The Myths of Tet

The Most Misunderstood Event of the Vietnam War

Edwin Moïse

Late in 1967, American officials and military officers pushed an optimistic view of the Vietnam War. Military Assistance Command, Vietnam (MACV) said that the war was being won, and that Communist strength in South Vietnam was declining. Then came the Tet Offensive of 1968. In its broadest and simplest outline, the conventional wisdom about the offensive—that it was a military defeat for the Communists but a political victory for them, because it undermined support for the war in the United States—is correct. But much that has been written about the Tet Offensive has been misleading. Edwin Moïse shows that the Communist campaign shocked the American public not because the American media exaggerated its success, but because it was a bigger campaign—larger in scale, much longer in duration, and resulting in more American casualties—than most authors have acknowledged.

MACV, led by General William Westmoreland, issued regular estimates of enemy strength in South Vietnam. During 1967, intelligence officers at MACV were increasingly required to issue low estimates to show that the war was being won. Their underestimation of enemy strength was most extreme in January 1968, just before the Tet Offensive. The weak Communist force depicted in MACV estimates would not have been capable of sustaining heavy combat month after month like they did in 1968.

“Scholars of the Vietnam War should welcome his exhaustive research and comprehensive analysis of the Order of Battle and related material. Moïse has done difficult work that needed to be done.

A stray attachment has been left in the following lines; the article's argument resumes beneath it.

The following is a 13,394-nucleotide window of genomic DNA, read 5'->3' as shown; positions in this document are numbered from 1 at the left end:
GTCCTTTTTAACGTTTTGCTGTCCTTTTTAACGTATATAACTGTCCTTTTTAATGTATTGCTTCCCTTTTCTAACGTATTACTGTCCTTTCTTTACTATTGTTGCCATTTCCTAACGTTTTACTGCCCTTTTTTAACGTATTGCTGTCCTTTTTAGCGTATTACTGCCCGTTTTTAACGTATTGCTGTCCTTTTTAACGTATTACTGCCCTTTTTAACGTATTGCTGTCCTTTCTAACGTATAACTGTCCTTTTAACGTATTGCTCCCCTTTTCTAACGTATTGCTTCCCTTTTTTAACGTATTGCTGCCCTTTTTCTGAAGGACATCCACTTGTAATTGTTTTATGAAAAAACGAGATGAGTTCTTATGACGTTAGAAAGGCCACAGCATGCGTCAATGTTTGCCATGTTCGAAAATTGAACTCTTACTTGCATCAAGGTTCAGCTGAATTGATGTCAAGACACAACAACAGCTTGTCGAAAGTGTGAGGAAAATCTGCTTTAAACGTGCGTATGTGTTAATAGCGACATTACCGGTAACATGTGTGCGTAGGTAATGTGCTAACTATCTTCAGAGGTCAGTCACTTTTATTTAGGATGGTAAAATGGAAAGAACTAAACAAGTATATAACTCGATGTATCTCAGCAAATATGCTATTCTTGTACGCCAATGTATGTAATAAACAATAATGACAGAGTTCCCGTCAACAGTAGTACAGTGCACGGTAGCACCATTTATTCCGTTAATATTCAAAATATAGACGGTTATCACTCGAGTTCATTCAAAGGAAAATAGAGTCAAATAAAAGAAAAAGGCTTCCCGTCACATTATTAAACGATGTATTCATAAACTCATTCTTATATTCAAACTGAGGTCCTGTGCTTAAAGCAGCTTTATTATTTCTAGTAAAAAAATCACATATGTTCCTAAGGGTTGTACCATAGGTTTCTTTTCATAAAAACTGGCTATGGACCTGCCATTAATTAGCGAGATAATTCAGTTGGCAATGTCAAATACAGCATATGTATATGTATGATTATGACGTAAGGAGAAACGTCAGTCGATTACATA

—Journal of Military History

“A balanced, thoughtful and, quite frankly, long overdue correction to the mistruths, half-truths and outright false-hoods surrounding the Tet Offensive.

—Vietnam Magazine
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Moïse also explores the errors of the Communists, using Vietnamese sources. The first wave of Communist attacks, at the end of January 1968, showed gross failures of coordination. Communist policy throughout 1968 and into 1969 was wildly overoptimistic, setting impossible goals for their forces.

While acknowledging the journalists and historians who have correctly reported various parts of the story, Moïse points out widespread misunderstandings in regard to the strength of Communist forces in Vietnam, the disputes among American intelligence agencies over estimates of enemy strength, the actual pattern of combat in 1968, the effects of Tet on American policy, and the American media’s coverage of all these issues.

About the Author

Edwin E. Moïse, professor of history at Clemson University, is the author of Tonkin Gulf and the Escalation of the Vietnam War, the Historical Dictionary of the Vietnam War, and other works.